Sludge being dumped in the New York Bight, 1974

Chemical weapons[edit]

Chemical weapons were routinely dumped into the ocean before the act.[6][10] During World War I, stockpiles of captured German blister chemicals — mustard agent and lewisite, were dumped into the Mediterranean Sea and the Atlantic Ocean. United States dumped 6,600 tons of Japanese Imperial Army mustard agent and hydrogen cyanide at more than 20 sites off Tokyo and Ibaraki and Hiroshima prefectures, according to Ministry of the Environment records.[6] US Mustard agent, sarin and VX were dumped off the US East Coast in 1968 under Operation CHASE.[6] According to a 2010 report by researchers from the Chemical and Biological Weapons Nonproliferation Program at the Monterey Institute of International Studies, California, the U.S. military had dumped roughly 300,000 tons of chemical weapons in the world’s oceans, most at sites only roughly recorded or not at all.[6] In Japan alone, as of 2010, there had been more than 820 incidents involving chemical weapons dumped in the postwar period; 400 people have been injured and more than 10 have been killed.[6] According to the 2010 Monterey report, specifically sarin and VX, "are believed to persist for long periods in ocean waters".[6] In Japan's Okinawa case, Operation Red Hat, it was under the long denied Project 112.[11] Described by the U.S. Department of Defense as “biological and chemical warfare vulnerability tests,” the highly classified program subjected thousands of unwitting American service members around the globe to substances including sarin and VX nerve gases between 1962 and 1974.[11] Department of Defense acknowledges it conducted the tests in Hawaii, Panama and aboard ships in the Pacific Ocean.[11]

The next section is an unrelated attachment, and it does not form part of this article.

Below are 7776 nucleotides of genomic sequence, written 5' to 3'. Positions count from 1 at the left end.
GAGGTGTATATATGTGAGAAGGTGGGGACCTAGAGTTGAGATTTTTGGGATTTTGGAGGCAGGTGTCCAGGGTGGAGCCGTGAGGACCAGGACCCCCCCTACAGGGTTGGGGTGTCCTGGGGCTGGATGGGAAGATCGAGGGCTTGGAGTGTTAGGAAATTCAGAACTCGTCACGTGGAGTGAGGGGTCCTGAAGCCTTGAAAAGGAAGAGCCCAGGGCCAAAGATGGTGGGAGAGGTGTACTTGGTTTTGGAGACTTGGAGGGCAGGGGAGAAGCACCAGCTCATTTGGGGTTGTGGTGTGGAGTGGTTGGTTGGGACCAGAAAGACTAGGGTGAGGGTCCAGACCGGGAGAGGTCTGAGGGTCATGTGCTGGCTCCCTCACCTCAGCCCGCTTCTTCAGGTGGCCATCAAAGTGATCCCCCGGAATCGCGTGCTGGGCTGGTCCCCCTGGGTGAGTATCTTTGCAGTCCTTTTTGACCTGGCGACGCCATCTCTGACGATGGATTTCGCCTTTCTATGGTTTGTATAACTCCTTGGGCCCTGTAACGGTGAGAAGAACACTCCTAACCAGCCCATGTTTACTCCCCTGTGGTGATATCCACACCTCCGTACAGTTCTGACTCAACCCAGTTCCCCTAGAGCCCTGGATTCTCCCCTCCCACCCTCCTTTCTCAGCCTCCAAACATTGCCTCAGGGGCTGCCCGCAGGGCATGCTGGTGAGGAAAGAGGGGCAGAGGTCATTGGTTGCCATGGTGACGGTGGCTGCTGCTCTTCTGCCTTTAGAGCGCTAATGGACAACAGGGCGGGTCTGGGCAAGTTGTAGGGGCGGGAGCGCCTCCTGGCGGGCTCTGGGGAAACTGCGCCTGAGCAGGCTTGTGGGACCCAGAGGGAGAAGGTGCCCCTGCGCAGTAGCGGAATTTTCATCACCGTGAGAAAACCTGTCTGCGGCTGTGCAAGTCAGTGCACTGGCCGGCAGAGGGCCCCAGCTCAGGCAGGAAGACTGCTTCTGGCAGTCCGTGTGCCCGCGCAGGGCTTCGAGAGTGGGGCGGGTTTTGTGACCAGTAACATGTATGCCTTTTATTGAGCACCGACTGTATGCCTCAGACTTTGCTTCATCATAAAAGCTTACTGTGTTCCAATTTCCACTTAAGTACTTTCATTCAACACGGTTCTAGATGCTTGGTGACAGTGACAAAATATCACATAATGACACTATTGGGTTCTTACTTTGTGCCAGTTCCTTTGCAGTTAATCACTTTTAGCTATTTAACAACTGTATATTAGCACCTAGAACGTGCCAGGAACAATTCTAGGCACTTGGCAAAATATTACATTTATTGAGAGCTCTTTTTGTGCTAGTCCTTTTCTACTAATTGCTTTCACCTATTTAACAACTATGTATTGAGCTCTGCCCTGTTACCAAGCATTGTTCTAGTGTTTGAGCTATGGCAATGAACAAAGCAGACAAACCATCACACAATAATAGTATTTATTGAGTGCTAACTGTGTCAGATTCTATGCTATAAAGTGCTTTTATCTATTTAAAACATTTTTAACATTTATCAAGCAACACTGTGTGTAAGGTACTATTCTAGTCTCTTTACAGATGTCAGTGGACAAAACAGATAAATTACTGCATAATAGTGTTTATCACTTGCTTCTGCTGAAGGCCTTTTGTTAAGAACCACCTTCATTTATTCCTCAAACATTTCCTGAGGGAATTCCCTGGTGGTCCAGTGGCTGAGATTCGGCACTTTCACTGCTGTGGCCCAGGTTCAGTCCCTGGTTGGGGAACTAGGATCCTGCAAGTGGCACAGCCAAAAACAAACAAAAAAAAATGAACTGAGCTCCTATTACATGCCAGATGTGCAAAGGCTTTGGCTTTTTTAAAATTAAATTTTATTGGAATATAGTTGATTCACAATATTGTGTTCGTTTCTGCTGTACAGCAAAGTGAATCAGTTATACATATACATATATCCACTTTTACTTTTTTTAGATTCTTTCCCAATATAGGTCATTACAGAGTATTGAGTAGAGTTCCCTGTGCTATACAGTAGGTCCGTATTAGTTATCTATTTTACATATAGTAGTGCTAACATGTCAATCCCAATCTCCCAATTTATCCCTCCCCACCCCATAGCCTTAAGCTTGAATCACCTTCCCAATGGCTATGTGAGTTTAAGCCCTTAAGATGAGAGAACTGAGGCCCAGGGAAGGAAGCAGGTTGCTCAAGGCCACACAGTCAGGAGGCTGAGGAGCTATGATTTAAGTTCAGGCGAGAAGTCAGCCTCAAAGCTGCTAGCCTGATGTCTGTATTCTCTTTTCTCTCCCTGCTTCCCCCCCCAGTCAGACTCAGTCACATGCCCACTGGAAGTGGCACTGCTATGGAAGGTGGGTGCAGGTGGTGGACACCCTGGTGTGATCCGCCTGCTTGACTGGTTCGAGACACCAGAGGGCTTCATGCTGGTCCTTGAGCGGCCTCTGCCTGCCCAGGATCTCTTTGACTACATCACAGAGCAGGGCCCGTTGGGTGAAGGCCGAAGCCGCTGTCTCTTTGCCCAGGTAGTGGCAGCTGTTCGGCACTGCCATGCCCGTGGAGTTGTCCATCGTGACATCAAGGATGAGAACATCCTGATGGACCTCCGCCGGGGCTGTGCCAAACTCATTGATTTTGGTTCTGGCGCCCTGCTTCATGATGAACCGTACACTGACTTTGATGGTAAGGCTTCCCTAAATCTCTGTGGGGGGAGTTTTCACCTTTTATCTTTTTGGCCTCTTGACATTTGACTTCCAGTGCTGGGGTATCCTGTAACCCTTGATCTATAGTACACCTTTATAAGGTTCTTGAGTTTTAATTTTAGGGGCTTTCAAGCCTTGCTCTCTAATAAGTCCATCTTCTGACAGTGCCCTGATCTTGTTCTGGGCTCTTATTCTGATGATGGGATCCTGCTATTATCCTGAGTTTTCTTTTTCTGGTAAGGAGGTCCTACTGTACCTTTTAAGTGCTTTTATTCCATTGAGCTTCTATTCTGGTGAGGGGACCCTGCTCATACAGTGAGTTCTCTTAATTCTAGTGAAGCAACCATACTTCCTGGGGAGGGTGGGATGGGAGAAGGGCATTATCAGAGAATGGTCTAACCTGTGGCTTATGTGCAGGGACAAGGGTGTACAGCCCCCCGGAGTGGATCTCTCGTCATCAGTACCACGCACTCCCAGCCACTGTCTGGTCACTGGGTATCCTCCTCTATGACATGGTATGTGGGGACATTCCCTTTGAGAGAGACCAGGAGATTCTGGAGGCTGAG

If the material was mustard, the surface would become a hardened complex (when exposed to sea water) that would protect the inner material. This would remain as toxic as when it was first produced. Raymond A. Zilinskas, current director of the Nonproliferation Program at the Monterey Institute

Ocean Dumping Code[edit]

Ocean Dumping
Table 1. Major U.S. Code Sections of the Marine Protection, Research, and Sanctuaries Act (codified as 33 U.S.C. 1401-1445, 16 U.S.C. 1431-1447f, 33 U.S.C. 2801-2805).[14]
Section Title Ocean Dumping Act
33 U.S.C
1401 Congressional findings, declaration of policy Sec. 2
1401 Definitions Sec. 3
Title I - Permit Program
1411 Prohibited acts Sec. 101
1412 Environmental Protection Agency permits Sec. 102
1413 Corps of Engineers permits Sec. 103
1414 Permit conditions Sec. 104
1414a Special provisions regarding certain dumping sites Sec. 104A
1414b Ocean dumping of sewage sludge and industrial waste Sec. 104B
1414c Prohibition on disposal of sewage sludge at landfills on Staten Island Sec. 104C
1415 Penalties Sec. 105
1416 Relationship to other laws Sec. 106
1417 Enforcement Sec. 107
1418 Regulations Sec. 108
1419 International cooperation Sec. 109
1420 Authorization of appropriations Sec. 111
1421 Annual report to Congress Sec. 112
Title II - Research Programs
1441 Monitoring and research programs Sec. 201
1442 Research on long-term effects Sec. 202
1443 Research program - ocean dumping and other methods Sec. 203
1444 Annual reports Sec. 204
1445 Authorization of appropriations Sec. 205
Title III - Marine Sanctuaries
Title IV - Regional Marine Research Programs
16 U.S.C.
1447 Purposes Sec. 401
1447a Definitions Sec. 402
1447b Regional marine research boards Sec. 403
1447c Regional research plans Sec. 404
1447d Research grant program Sec. 405
1447e Report on research program Sec. 406
1447f Authorization of appropriations Sec. 407
Title V - National Coastal Monitoring System
33 U.S.C.
2801 Purposes Sec. 501
2802 Definitions Sec. 502